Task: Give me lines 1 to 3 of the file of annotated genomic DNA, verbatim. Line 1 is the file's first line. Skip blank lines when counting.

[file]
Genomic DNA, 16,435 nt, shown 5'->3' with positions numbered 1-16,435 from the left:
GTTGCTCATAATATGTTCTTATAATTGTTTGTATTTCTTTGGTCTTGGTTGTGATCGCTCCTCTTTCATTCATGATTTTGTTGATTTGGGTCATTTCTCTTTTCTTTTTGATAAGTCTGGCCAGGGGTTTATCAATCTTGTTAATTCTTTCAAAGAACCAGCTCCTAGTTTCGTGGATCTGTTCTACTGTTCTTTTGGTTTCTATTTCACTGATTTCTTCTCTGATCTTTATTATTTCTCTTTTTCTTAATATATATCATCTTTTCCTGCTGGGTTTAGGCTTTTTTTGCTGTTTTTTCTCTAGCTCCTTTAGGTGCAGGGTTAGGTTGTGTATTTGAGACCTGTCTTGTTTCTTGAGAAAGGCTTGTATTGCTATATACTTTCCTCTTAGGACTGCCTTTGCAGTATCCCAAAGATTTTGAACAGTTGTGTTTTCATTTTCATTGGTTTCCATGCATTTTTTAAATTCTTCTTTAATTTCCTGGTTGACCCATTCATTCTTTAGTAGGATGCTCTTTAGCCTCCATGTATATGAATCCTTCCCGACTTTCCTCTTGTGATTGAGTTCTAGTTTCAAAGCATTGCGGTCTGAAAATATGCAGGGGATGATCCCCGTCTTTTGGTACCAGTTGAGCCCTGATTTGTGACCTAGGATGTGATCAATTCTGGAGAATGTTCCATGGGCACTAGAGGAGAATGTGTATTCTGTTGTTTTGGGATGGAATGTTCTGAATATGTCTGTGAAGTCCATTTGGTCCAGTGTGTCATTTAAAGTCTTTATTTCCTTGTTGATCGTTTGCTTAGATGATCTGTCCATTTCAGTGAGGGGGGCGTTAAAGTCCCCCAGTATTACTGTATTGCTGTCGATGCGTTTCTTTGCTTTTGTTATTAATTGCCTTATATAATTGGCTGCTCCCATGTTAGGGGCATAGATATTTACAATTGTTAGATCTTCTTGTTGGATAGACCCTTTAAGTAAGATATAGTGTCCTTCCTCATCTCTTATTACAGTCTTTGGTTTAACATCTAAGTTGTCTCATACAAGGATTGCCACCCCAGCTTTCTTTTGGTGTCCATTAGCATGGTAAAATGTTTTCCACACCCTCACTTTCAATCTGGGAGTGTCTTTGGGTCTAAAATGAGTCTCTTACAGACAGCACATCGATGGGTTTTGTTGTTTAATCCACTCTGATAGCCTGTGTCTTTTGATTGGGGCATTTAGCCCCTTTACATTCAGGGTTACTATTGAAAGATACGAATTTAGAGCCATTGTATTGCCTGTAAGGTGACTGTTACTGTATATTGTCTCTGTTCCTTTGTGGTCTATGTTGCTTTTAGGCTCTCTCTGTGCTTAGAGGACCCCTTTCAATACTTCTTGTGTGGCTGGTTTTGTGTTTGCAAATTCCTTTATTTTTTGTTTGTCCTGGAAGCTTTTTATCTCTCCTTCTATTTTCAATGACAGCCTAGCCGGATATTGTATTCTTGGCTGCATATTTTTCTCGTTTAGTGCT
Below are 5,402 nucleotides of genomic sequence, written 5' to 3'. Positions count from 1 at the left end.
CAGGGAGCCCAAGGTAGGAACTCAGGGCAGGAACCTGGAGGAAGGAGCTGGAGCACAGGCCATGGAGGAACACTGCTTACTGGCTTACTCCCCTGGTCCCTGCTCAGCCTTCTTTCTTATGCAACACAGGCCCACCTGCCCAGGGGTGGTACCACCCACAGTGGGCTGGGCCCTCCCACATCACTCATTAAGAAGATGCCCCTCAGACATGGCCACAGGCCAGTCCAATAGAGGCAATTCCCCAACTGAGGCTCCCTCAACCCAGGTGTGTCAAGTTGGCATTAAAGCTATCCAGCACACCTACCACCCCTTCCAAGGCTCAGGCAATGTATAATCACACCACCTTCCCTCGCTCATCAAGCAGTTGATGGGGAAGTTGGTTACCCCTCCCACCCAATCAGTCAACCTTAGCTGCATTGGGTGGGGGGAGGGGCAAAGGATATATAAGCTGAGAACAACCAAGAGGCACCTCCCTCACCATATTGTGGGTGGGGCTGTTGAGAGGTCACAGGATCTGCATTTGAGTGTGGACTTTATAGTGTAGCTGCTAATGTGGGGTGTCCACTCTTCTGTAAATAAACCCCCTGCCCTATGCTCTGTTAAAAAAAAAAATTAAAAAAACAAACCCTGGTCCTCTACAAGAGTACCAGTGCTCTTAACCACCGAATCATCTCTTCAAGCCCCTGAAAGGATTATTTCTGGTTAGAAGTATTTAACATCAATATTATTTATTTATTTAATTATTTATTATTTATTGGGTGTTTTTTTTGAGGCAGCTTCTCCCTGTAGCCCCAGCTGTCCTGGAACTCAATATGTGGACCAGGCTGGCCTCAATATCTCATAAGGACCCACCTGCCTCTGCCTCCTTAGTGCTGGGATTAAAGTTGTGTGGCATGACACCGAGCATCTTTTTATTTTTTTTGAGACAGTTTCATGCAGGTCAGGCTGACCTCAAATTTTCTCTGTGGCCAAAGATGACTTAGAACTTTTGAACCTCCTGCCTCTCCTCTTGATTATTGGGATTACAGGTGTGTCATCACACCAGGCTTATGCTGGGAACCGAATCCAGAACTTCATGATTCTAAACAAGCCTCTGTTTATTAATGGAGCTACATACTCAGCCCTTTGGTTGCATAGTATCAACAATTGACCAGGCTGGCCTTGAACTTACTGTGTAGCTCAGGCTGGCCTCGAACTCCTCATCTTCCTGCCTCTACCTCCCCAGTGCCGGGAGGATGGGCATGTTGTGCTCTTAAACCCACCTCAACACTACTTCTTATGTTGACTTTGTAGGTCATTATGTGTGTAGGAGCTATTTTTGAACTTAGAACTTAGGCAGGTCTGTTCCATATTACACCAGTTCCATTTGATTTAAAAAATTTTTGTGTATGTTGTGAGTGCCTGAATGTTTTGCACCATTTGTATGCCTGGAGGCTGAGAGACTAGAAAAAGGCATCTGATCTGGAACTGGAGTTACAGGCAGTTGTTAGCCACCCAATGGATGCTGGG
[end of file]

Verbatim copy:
Genomic DNA, 16,435 nt, shown 5'->3' with positions numbered 1-16,435 from the left:
GTTGCTCATAATATGTTCTTATAATTGTTTGTATTTCTTTGGTCTTGGTTGTGATCGCTCCTCTTTCATTCATGATTTTGTTGATTTGGGTCATTTCTCTTTTCTTTTTGATAAGTCTGGCCAGGGGTTTATCAATCTTGTTAATTCTTTCAAAGAACCAGCTCCTAGTTTCGTGGATCTGTTCTACTGTTCTTTTGGTTTCTATTTCACTGATTTCTTCTCTGATCTTTATTATTTCTCTTTTTCTTAATATATATCATCTTTTCCTGCTGGGTTTAGGCTTTTTTTGCTGTTTTTTCTCTAGCTCCTTTAGGTGCAGGGTTAGGTTGTGTATTTGAGACCTGTCTTGTTTCTTGAGAAAGGCTTGTATTGCTATATACTTTCCTCTTAGGACTGCCTTTGCAGTATCCCAAAGATTTTGAACAGTTGTGTTTTCATTTTCATTGGTTTCCATGCATTTTTTAAATTCTTCTTTAATTTCCTGGTTGACCCATTCATTCTTTAGTAGGATGCTCTTTAGCCTCCATGTATATGAATCCTTCCCGACTTTCCTCTTGTGATTGAGTTCTAGTTTCAAAGCATTGCGGTCTGAAAATATGCAGGGGATGATCCCCGTCTTTTGGTACCAGTTGAGCCCTGATTTGTGACCTAGGATGTGATCAATTCTGGAGAATGTTCCATGGGCACTAGAGGAGAATGTGTATTCTGTTGTTTTGGGATGGAATGTTCTGAATATGTCTGTGAAGTCCATTTGGTCCAGTGTGTCATTTAAAGTCTTTATTTCCTTGTTGATCGTTTGCTTAGATGATCTGTCCATTTCAGTGAGGGGGGCGTTAAAGTCCCCCAGTATTACTGTATTGCTGTCGATGCGTTTCTTTGCTTTTGTTATTAATTGCCTTATATAATTGGCTGCTCCCATGTTAGGGGCATAGATATTTACAATTGTTAGATCTTCTTGTTGGATAGACCCTTTAAGTAAGATATAGTGTCCTTCCTCATCTCTTATTACAGTCTTTGGTTTAACATCTAAGTTGTCTCATACAAGGATTGCCACCCCAGCTTTCTTTTGGTGTCCATTAGCATGGTAAAATGTTTTCCACACCCTCACTTTCAATCTGGGAGTGTCTTTGGGTCTAAAATGAGTCTCTTACAGACAGCACATCGATGGGTTTTGTTGTTTAATCCACTCTGATAGCCTGTGTCTTTTGATTGGGGCATTTAGCCCCTTTACATTCAGGGTTACTATTGAAAGATACGAATTTAGAGCCATTGTATTGCCTGTAAGGTGACTGTTACTGTATATTGTCTCTGTTCCTTTGTGGTCTATGTTGCTTTTAGGCTCTCTCTGTGCTTAGAGGACCCCTTTCAATACTTCTTGTGTGGCTGGTTTTGTGTTTGCAAATTCCTTTATTTTTTGTTTGTCCTGGAAGCTTTTTATCTCTCCTTCTATTTTCAATGACAGCCTAGCCGGATATTGTATTCTTGGCTGCATATTTTTCTCGTTTAGTGCT
Below are 5,402 nucleotides of genomic sequence, written 5' to 3'. Positions count from 1 at the left end.